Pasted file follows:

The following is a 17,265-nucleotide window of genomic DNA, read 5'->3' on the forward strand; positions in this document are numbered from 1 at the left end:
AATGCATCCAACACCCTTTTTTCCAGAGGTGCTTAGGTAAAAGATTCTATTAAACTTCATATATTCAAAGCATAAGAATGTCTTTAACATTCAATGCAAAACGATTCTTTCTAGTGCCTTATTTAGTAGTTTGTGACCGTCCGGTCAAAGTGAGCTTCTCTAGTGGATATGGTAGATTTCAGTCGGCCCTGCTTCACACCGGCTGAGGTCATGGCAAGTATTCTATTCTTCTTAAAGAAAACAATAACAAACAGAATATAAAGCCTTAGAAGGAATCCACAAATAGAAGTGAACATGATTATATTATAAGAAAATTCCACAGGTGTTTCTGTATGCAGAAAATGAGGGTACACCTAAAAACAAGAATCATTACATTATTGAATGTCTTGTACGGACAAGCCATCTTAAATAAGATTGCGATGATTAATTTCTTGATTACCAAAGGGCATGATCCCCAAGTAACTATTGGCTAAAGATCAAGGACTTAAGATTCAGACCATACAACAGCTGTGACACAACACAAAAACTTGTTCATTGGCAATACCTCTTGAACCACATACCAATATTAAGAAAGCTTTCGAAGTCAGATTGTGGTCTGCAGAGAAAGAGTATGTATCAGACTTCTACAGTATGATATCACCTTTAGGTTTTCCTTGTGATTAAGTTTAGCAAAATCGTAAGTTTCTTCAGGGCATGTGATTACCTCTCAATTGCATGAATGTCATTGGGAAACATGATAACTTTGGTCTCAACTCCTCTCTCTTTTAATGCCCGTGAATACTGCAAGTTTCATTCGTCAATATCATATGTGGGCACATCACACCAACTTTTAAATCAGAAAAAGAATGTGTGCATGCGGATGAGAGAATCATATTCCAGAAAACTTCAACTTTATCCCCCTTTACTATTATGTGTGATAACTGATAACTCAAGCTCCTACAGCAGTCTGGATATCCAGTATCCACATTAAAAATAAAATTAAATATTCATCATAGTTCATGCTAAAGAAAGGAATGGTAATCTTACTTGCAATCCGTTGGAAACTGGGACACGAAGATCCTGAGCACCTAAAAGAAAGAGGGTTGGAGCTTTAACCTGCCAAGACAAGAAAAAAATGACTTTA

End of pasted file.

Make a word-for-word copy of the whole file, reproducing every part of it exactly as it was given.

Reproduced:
The following is a 17,265-nucleotide window of genomic DNA, read 5'->3' on the forward strand; positions in this document are numbered from 1 at the left end:
AATGCATCCAACACCCTTTTTTCCAGAGGTGCTTAGGTAAAAGATTCTATTAAACTTCATATATTCAAAGCATAAGAATGTCTTTAACATTCAATGCAAAACGATTCTTTCTAGTGCCTTATTTAGTAGTTTGTGACCGTCCGGTCAAAGTGAGCTTCTCTAGTGGATATGGTAGATTTCAGTCGGCCCTGCTTCACACCGGCTGAGGTCATGGCAAGTATTCTATTCTTCTTAAAGAAAACAATAACAAACAGAATATAAAGCCTTAGAAGGAATCCACAAATAGAAGTGAACATGATTATATTATAAGAAAATTCCACAGGTGTTTCTGTATGCAGAAAATGAGGGTACACCTAAAAACAAGAATCATTACATTATTGAATGTCTTGTACGGACAAGCCATCTTAAATAAGATTGCGATGATTAATTTCTTGATTACCAAAGGGCATGATCCCCAAGTAACTATTGGCTAAAGATCAAGGACTTAAGATTCAGACCATACAACAGCTGTGACACAACACAAAAACTTGTTCATTGGCAATACCTCTTGAACCACATACCAATATTAAGAAAGCTTTCGAAGTCAGATTGTGGTCTGCAGAGAAAGAGTATGTATCAGACTTCTACAGTATGATATCACCTTTAGGTTTTCCTTGTGATTAAGTTTAGCAAAATCGTAAGTTTCTTCAGGGCATGTGATTACCTCTCAATTGCATGAATGTCATTGGGAAACATGATAACTTTGGTCTCAACTCCTCTCTCTTTTAATGCCCGTGAATACTGCAAGTTTCATTCGTCAATATCATATGTGGGCACATCACACCAACTTTTAAATCAGAAAAAGAATGTGTGCATGCGGATGAGAGAATCATATTCCAGAAAACTTCAACTTTATCCCCCTTTACTATTATGTGTGATAACTGATAACTCAAGCTCCTACAGCAGTCTGGATATCCAGTATCCACATTAAAAATAAAATTAAATATTCATCATAGTTCATGCTAAAGAAAGGAATGGTAATCTTACTTGCAATCCGTTGGAAACTGGGACACGAAGATCCTGAGCACCTAAAAGAAAGAGGGTTGGAGCTTTAACCTGCCAAGACAAGAAAAAAATGACTTTA